By Avantika Chilkoti and Alexander Osipovich
U.S. stocks dropped Friday on worries the deadly coronavirus outbreak is spreading.
The Dow Jones Industrial Average fell 141 points, or 0.5%, in afternoon trading. The S&P 500 and the Nasdaq Composite both dropped 0.8%.
All three indexes opened Friday morning with gains, but pulled back after health officials confirmed a second U.S. case of the virus that has killed more than two dozen people in Asia, sickened hundreds more and led to a quarantine of the Chinese city of Wuhan.
The three indexes are set to close the week with losses, ending a two-week winning streak for the Dow and the S&P and a six-week winning streak for the Nasdaq. Still, the indexes are still close to the record highs set earlier this month before jitters over the Wuhan virus spooked investors.
The crude oil market had its worst week since July as the widening outbreak threatened to disrupt travel. U.S. oil futures fell 2.5% to $54.19 on Friday, in their fourth consecutive day of losses.
Investors bought assets seen as havens. Gold futures gained 0.4% to settle at $1571.10 a troy ounce. The yield on the 10-year U.S. Treasury note fell to 1.682%, from 1.739% on Thursday, as investors snapped up government bonds. Bond yields move in the opposite direction from prices.
Utilities were the only one of the S&P 500's 11 sectors to be up for the day.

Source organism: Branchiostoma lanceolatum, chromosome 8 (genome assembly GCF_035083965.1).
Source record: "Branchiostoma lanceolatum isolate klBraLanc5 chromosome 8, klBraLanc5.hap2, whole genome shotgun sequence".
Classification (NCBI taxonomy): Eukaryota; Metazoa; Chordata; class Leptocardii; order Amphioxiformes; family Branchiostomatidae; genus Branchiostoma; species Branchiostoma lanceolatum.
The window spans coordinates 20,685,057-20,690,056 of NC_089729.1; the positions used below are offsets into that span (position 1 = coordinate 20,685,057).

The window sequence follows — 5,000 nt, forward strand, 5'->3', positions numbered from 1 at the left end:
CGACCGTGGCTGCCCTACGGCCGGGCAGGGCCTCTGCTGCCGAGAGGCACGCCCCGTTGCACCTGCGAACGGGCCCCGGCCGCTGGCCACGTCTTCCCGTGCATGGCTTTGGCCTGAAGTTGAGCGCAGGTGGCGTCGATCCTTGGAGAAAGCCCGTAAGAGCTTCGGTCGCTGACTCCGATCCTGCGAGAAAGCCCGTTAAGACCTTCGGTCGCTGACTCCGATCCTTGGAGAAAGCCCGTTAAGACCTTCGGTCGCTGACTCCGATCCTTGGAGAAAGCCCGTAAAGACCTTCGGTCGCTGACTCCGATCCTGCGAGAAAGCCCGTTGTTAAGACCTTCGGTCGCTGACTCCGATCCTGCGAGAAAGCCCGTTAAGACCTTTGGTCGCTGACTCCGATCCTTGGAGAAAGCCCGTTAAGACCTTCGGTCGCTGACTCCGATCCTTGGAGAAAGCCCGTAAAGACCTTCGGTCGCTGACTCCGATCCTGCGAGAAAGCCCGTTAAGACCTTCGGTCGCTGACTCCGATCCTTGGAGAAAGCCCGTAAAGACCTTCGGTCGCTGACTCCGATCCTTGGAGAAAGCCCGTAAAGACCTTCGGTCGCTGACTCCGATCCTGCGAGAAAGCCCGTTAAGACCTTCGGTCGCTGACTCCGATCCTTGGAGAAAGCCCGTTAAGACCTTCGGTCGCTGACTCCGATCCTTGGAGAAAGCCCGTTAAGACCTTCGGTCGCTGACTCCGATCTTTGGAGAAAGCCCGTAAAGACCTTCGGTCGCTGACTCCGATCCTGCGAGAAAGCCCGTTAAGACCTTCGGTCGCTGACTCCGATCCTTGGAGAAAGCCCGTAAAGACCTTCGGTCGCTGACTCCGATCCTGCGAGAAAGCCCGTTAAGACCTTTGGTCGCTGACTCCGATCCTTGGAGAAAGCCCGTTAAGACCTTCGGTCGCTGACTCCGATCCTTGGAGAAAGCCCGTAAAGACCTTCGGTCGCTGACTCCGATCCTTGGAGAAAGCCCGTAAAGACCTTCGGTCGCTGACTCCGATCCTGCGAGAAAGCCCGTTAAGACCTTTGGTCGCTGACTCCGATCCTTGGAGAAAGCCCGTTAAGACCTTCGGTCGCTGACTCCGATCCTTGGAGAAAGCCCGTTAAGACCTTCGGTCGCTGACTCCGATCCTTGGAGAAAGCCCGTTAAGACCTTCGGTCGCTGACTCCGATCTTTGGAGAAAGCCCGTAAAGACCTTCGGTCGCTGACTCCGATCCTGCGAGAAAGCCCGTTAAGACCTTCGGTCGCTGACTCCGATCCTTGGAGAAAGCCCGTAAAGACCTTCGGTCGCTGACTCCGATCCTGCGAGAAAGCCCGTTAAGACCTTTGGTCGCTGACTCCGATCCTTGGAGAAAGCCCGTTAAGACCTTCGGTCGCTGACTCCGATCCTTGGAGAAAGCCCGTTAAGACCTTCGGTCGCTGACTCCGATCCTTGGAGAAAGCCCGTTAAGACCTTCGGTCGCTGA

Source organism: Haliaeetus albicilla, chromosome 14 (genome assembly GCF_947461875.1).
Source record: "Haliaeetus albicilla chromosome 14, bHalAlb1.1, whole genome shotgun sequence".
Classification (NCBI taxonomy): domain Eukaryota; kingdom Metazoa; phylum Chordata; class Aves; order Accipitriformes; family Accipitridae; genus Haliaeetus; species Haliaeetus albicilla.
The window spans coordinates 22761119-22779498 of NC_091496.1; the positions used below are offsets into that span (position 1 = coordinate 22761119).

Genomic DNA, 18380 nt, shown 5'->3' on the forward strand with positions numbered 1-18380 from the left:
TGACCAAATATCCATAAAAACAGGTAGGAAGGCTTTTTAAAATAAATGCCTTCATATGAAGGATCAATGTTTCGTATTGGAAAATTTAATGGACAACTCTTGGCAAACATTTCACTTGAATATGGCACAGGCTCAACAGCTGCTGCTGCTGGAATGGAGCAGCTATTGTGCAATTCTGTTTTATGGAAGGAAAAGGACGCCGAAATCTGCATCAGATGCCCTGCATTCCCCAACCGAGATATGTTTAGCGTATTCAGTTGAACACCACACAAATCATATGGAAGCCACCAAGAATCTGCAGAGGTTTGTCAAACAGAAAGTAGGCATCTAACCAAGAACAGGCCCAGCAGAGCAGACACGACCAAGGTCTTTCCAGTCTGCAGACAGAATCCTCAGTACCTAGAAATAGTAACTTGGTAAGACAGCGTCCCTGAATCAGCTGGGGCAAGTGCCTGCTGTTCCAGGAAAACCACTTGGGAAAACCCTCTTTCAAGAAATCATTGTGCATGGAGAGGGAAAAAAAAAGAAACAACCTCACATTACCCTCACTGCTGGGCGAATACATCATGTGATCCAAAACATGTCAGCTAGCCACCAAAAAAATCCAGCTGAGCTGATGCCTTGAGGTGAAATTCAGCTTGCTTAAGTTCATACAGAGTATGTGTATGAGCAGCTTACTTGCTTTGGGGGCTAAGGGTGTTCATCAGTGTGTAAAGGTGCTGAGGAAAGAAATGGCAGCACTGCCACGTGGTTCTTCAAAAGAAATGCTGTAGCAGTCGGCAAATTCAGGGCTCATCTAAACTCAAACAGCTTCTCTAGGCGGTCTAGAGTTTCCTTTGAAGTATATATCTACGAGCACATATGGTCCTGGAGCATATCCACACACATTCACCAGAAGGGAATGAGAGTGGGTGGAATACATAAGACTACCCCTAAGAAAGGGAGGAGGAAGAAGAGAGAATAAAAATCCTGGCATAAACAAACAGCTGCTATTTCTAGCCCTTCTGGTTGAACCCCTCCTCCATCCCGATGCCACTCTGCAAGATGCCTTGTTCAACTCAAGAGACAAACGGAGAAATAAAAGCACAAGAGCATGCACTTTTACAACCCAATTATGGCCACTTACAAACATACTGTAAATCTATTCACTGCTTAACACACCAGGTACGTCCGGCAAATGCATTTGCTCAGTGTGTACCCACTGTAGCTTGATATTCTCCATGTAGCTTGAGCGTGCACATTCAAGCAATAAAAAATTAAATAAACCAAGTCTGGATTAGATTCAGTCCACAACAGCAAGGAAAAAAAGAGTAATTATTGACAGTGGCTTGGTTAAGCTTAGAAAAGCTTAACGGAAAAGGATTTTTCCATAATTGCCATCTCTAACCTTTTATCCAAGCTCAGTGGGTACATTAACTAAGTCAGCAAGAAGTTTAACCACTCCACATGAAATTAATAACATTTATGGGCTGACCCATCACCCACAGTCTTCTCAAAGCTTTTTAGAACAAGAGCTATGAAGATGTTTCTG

In corporate news, shares of Intel surged 7.7%. The chip maker late Thursday reported fourth-quarter earnings that beat expectations following an upswing in personal-computer shipments and robust demand for chips to power data centers.
American Express gained 2.4% after the credit-card company's earnings beat analysts' expectations and it gave an optimistic earnings outlook for 2020.
Overseas, the pan-continental Stoxx Europe 600 index climbed 0.9% on fresh economic data that signaled a halt to the slowdown in the German manufacturing sector.
Preliminary data on purchasing managers' indexes, closely watched measures of business activity, suggested that the manufacturing sector in the eurozone -- and Germany, in particular -- fared better than the market had expected in January. Factories in the region saw export orders begin to stabilize after a long and deep decline, and while the manufacturing sector continued to contract, it did so at a slower pace than previous months.
"The markets are reacting to the signs of bottoming in German manufacturing," said Mike Bell, global market strategist at J.P. Morgan Asset Management. "It's pretty key because the big question on everyone's mind has been: Is there recession risk? And the most obvious risk there was a downturn in European manufacturing."
U.K. stocks rose, with the FTSE 100 index climbing 1% after the latest purchasing managers index data was better than analysts expected.
The readings are "the surest sign yet that the economy has turned a corner since the election," analysts at Capital Economics said in a note.
In Asia, Japan's Nikkei 225 benchmark closed up 0.1% and Hong Kong's Hang Seng finished the day up almost 0.2%. Chinese and Korean markets were closed for public holidays.
Write to Avantika Chilkoti at Avantika.Chilkoti@wsj.com and Alexander Osipovich at email@example.com
(END) Dow Jones Newswires
January 24, 2020 15:52 ET (20:52 GMT)Copyright (c) 2020 Dow Jones & Company, Inc.